IT Governance, Risk, and Compliance

Jul 18 2012   1:51AM GMT

IT Hardware Redundancy Checks Using Parity Bits – Part III

Robert Davis Robert Davis Profile: Robert Davis

Parity bits as a foundation for redundancy checks

One of the simplest error detection schemes is parity checking. Classically, parity checks are deployed to maintain information integrity. Parity checks are generally considered a hardware control that requires calculation for incorporation and subsequent verification of electronically formatted data strings. The value of the parity bit depends on the number of binary ones in the byte, and also on the type of parity checking method used.

Reflective of the bits summation process, data parity can be even or odd as well as single, double, dual, or diagonal. Extensions and variations on the parity bit method are horizontal redundancy checks and vertical redundancy checks. Of the types of redundancy checks mentioned in this article, the single parity bit has the least redundancy, followed by the double, diagonal, and dual parity bit.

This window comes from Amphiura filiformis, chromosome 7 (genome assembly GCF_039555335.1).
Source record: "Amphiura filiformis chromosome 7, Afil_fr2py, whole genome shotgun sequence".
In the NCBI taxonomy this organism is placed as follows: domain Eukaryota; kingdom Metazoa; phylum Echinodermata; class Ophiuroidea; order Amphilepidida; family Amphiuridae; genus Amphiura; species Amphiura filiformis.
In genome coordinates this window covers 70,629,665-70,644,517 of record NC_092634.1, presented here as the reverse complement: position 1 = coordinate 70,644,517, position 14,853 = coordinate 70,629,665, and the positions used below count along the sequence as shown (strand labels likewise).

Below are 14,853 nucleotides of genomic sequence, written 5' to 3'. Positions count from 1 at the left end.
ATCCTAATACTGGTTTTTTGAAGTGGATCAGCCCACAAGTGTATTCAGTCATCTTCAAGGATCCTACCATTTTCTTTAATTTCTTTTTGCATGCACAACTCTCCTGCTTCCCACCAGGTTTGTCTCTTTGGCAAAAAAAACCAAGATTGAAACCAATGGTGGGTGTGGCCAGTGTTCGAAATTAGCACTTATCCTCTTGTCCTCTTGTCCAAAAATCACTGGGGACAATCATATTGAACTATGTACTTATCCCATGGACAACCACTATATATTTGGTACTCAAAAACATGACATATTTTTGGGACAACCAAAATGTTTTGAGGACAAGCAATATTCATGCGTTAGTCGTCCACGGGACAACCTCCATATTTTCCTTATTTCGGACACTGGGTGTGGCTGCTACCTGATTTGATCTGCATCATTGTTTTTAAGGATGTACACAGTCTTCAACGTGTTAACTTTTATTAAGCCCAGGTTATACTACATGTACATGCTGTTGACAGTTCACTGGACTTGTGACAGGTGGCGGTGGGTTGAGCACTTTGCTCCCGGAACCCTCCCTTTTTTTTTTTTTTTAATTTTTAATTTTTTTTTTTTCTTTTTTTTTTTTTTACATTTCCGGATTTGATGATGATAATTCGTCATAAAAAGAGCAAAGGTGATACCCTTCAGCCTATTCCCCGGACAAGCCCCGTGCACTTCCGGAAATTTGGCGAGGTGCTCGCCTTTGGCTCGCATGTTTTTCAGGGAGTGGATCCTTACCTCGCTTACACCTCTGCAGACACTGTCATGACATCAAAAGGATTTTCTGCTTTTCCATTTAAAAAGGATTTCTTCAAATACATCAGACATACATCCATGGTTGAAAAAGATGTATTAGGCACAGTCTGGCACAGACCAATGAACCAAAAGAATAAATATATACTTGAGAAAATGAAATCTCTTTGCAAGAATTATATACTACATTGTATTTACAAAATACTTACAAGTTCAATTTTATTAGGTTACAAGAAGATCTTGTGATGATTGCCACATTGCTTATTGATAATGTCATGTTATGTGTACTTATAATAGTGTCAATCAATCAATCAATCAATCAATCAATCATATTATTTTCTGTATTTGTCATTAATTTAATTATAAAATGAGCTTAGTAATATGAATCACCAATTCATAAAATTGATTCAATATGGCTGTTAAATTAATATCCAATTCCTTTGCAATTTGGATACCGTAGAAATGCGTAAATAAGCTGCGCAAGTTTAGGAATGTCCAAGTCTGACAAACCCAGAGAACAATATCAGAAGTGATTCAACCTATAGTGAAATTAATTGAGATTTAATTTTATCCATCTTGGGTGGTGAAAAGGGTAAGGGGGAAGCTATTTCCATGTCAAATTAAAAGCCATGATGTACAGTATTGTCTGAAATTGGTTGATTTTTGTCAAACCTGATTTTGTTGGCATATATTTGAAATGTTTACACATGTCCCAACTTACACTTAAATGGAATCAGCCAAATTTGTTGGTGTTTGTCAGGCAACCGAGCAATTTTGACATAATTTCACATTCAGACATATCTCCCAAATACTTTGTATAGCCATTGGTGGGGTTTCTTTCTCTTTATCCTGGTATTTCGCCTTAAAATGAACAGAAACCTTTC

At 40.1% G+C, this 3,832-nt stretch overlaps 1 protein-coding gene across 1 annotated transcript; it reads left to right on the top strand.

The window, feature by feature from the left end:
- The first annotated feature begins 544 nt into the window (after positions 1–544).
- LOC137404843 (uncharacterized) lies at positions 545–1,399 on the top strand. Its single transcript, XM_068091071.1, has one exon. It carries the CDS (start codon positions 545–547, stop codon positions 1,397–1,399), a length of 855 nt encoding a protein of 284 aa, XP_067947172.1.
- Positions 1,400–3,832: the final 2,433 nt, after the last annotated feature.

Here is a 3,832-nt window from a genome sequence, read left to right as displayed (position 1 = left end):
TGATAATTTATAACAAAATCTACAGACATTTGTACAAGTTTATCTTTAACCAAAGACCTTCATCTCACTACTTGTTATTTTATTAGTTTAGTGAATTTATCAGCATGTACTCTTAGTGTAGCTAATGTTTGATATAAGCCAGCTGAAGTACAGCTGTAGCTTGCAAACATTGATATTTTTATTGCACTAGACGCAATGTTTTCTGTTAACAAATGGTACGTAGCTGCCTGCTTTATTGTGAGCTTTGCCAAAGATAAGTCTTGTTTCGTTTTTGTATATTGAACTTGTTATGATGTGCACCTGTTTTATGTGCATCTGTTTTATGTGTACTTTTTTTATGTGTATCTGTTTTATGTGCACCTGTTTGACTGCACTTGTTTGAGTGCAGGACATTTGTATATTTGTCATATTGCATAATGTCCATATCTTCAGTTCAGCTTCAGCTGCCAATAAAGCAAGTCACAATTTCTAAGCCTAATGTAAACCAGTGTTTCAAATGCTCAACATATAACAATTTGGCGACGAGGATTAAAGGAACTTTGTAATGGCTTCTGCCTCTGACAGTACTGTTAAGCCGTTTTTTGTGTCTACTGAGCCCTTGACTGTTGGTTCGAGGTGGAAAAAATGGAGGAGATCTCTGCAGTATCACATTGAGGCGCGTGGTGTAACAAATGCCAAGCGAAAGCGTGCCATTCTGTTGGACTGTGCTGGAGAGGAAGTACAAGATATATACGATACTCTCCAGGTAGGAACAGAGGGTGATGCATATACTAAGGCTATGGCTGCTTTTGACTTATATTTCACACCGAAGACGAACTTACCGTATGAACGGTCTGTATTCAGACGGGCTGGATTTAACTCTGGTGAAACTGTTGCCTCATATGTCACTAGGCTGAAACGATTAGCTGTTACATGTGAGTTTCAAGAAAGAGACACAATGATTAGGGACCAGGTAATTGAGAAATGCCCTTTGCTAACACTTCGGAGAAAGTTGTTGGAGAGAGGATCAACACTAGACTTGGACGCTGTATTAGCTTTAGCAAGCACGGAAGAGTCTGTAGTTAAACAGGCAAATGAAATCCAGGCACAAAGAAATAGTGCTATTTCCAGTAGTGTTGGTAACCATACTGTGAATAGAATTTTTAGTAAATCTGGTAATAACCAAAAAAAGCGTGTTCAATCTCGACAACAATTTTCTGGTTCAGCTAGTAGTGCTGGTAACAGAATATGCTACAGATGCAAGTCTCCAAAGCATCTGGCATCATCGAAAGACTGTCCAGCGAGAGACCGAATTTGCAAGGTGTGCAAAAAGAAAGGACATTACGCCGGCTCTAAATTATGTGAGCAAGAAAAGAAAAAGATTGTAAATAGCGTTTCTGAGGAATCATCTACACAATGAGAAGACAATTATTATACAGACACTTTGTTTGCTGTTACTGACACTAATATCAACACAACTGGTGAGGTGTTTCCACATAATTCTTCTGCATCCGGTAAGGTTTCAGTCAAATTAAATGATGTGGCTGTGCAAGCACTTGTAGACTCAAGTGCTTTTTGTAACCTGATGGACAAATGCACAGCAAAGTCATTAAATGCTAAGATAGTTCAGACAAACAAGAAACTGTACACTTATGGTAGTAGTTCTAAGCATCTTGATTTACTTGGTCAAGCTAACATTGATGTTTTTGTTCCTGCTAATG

Davis, Robert E. IT Auditing: Assuring Information Assets Protection. Mission Viejo, CA: Pleier Corporation, 2008. CD-ROM.

Gleim, Irvin N. CIA Examination Review. 3rd ed. Vol. 1. Gainesville, FL: Accounting Publications, 1989. 283-4

Watne, Donald A. and Peter B. B. Turney. Auditing EDP Systems. Englewood Cliffs, NJ: Prentice-Hall, 1984. 227-30

View Part I of the IT Hardware Redundancy Checks Using Parity Bits series here


Post Notes: “IT Hardware Redundancy Checks Using Parity Bits – Part III” was originally published through under the title “IT Hardware Redundancy Checks Using Parity Bits”.

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